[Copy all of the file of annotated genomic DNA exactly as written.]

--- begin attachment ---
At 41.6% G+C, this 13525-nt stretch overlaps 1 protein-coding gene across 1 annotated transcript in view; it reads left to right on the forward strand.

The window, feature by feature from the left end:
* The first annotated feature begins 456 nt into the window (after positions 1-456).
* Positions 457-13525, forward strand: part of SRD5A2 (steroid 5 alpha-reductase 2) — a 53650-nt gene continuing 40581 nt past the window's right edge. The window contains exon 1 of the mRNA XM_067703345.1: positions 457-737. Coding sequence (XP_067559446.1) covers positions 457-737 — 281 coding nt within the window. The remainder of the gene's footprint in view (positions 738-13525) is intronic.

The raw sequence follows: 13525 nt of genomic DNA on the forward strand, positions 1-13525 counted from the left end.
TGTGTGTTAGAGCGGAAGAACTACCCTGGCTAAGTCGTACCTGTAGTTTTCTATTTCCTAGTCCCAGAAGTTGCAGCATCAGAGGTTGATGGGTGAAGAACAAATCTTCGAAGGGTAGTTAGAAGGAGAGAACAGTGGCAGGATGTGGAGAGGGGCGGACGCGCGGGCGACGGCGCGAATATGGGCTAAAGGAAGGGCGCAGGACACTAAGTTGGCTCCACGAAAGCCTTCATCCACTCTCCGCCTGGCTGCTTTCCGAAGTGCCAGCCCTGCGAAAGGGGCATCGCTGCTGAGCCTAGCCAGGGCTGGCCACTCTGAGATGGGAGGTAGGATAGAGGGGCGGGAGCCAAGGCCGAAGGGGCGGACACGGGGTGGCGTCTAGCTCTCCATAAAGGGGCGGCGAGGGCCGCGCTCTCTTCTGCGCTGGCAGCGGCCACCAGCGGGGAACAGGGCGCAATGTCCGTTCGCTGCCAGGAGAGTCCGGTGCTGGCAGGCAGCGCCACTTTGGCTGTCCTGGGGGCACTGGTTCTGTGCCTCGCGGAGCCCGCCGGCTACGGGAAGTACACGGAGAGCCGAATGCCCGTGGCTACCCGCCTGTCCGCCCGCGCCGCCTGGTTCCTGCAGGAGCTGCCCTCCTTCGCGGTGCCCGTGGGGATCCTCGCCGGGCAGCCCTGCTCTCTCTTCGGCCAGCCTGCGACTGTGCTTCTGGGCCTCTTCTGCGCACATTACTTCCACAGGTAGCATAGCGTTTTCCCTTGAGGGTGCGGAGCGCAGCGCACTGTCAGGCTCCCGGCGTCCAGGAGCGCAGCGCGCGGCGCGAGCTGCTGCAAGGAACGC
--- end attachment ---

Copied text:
At 41.6% G+C, this 13525-nt stretch overlaps 1 protein-coding gene across 1 annotated transcript in view; it reads left to right on the forward strand.

The window, feature by feature from the left end:
* The first annotated feature begins 456 nt into the window (after positions 1-456).
* Positions 457-13525, forward strand: part of SRD5A2 (steroid 5 alpha-reductase 2) — a 53650-nt gene continuing 40581 nt past the window's right edge. The window contains exon 1 of the mRNA XM_067703345.1: positions 457-737. Coding sequence (XP_067559446.1) covers positions 457-737 — 281 coding nt within the window. The remainder of the gene's footprint in view (positions 738-13525) is intronic.

The raw sequence follows: 13525 nt of genomic DNA on the forward strand, positions 1-13525 counted from the left end.
TGTGTGTTAGAGCGGAAGAACTACCCTGGCTAAGTCGTACCTGTAGTTTTCTATTTCCTAGTCCCAGAAGTTGCAGCATCAGAGGTTGATGGGTGAAGAACAAATCTTCGAAGGGTAGTTAGAAGGAGAGAACAGTGGCAGGATGTGGAGAGGGGCGGACGCGCGGGCGACGGCGCGAATATGGGCTAAAGGAAGGGCGCAGGACACTAAGTTGGCTCCACGAAAGCCTTCATCCACTCTCCGCCTGGCTGCTTTCCGAAGTGCCAGCCCTGCGAAAGGGGCATCGCTGCTGAGCCTAGCCAGGGCTGGCCACTCTGAGATGGGAGGTAGGATAGAGGGGCGGGAGCCAAGGCCGAAGGGGCGGACACGGGGTGGCGTCTAGCTCTCCATAAAGGGGCGGCGAGGGCCGCGCTCTCTTCTGCGCTGGCAGCGGCCACCAGCGGGGAACAGGGCGCAATGTCCGTTCGCTGCCAGGAGAGTCCGGTGCTGGCAGGCAGCGCCACTTTGGCTGTCCTGGGGGCACTGGTTCTGTGCCTCGCGGAGCCCGCCGGCTACGGGAAGTACACGGAGAGCCGAATGCCCGTGGCTACCCGCCTGTCCGCCCGCGCCGCCTGGTTCCTGCAGGAGCTGCCCTCCTTCGCGGTGCCCGTGGGGATCCTCGCCGGGCAGCCCTGCTCTCTCTTCGGCCAGCCTGCGACTGTGCTTCTGGGCCTCTTCTGCGCACATTACTTCCACAGGTAGCATAGCGTTTTCCCTTGAGGGTGCGGAGCGCAGCGCACTGTCAGGCTCCCGGCGTCCAGGAGCGCAGCGCGCGGCGCGAGCTGCTGCAAGGAACGC